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Recession, what recession? As I have been worrying about how any economic downturn might affect the IP community, in the real world British-based IP service providers seem to be going from strength to strength. One may be heading towards a $1 billion float, while two more are reporting record turnover and profit figures, and forecasting rosy futures.
It looks like the CPA – the IP management company with its base in the Channel Islands – could be about to go public. Well, that is what is being claimed in an article published by the UK’s Sunday Telegraph newspaper last week. The sum involved could be as much as £500 million, says the report; which is close to $1 billion on current exchange rates. If this does happen, it is going to make quite a few patent and trademark attorneys exceptionally wealthy (or, maybe more accurately, even wealthier than they are now).
Although it started as a patent and trademark renewal business, over recent times CPA has expanded quite dramatically, moving into areas such as outsourcing. Over recent months, its PR and marketing function has also been reorganised, something which may indicate a new direction is on the way. However, what will make CPA attractive to investors if a float does occur is its renewals business. This is predictable, high-value income. If a publicly owned CPA can improve its market share by just a few percentage points it is basically a licence to print money as the nature of the beast is that once you have a client, you need to give them a very good reason for walking away; after all, such a move is something that brings the client an awful lot of work and expense. What price a bid from Thomson I wonder? Though whether competition authorities would allow it through is certainly open to question.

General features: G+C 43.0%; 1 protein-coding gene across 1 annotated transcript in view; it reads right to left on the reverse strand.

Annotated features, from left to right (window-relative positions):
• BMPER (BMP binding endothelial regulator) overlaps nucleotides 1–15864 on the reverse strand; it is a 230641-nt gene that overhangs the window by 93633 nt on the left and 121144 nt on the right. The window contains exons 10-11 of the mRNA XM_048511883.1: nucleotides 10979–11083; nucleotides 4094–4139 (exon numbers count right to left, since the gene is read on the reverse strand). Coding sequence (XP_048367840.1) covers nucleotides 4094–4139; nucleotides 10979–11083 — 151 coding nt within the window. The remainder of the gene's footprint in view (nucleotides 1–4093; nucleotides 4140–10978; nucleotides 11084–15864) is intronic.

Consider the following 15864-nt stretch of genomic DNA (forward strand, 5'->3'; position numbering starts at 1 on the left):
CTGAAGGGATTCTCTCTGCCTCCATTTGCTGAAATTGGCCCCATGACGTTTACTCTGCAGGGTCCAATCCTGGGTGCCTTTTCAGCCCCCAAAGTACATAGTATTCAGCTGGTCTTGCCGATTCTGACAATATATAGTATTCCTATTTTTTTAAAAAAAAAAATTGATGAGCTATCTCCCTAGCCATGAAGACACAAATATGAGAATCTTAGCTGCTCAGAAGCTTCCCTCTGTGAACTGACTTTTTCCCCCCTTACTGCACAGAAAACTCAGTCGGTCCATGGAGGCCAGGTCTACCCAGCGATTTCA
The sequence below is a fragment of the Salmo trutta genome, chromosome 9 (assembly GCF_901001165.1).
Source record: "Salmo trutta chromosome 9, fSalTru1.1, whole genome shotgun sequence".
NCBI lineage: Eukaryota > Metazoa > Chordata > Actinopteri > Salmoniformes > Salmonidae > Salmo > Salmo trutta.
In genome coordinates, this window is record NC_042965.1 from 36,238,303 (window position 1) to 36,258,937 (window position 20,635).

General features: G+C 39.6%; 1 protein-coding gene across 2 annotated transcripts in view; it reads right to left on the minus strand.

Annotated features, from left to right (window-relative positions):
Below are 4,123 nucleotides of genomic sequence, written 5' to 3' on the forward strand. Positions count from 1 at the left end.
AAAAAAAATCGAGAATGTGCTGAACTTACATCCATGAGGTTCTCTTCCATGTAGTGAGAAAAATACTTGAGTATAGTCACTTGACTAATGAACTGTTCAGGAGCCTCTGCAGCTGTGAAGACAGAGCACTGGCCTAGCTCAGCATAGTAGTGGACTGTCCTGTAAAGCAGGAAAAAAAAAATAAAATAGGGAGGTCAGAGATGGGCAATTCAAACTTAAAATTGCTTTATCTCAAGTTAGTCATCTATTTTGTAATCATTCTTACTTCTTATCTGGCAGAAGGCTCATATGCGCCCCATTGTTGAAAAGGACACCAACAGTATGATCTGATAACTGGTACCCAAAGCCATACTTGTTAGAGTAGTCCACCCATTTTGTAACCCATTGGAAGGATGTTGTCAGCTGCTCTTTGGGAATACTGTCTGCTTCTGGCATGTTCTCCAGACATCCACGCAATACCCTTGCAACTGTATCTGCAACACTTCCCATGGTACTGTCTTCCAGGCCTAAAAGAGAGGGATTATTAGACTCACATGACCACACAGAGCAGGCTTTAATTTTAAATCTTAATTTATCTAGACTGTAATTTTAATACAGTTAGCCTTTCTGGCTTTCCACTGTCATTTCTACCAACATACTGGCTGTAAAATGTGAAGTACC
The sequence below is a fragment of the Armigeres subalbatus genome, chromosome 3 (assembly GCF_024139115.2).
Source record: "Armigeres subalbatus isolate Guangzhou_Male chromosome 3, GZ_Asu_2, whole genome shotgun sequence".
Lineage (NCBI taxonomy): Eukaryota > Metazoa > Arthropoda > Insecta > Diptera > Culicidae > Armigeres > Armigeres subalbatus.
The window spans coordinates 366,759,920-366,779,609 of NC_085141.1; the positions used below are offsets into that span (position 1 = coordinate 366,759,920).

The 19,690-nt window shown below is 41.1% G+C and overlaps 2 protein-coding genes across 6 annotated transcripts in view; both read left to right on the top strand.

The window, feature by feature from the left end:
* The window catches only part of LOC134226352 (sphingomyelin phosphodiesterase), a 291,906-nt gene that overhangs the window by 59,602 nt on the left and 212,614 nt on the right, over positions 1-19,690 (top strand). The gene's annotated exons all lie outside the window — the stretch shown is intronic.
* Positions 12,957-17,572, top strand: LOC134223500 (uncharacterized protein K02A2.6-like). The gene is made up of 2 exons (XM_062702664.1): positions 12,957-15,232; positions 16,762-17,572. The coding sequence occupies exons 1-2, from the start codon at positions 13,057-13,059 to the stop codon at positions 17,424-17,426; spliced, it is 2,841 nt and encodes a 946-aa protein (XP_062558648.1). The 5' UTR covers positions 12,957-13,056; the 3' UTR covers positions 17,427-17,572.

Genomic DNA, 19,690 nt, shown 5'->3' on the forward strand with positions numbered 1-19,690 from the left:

As CPA stakeholders rub their hands together in anticipation of fortunes to come, two other UK-based patent businesses have released their latest financial reports; and both are doing well.
The only British publicly-quoted firm of patent and trademark attorneys Murgitroyd & Co last week announced a 9% increase in turnover to around £12 million for the six months to the end of November 2007 and a 10% rise in gross profits to just over £8 million. After tax, interest and overheads, such as payments to staff and office costs, are deducted, this gross figure becomes a net profit of £873,000 - which goes to show that it costs a lot to run a patent and trademark attorney firm these days! Looking forwards, Murgitroyd does not give the impression of being worried about the outlook. The only major problem seems to be the difficulty it has in finding top class staff.
Meanwhile, the translation company RWS has published its annual report for 2007. This shows profits before tax up by over 22% to £11.1 million, on sales of £46.2 million; these grew by 13.3% on the 2006 amount. Again, if you look at what the company is saying about how things will go in the next year, there appears to be very little concern. Even the coming into force of the London Agreement, which it is forecast will cost RWS £1 million in year one and £2 million in year two, will be offset by predicted organic and acquisition-based growth. “Our markets remain strong in the face of more challenging economic conditions. We are, therefore, encouraged by our future prospects which are underpinned by the pressing need for corporates to protect intellectual property throughout the economic cycle,” says executive chairman Andrew Bode. He will be hoping that his words do not come back to haunt him this time next year.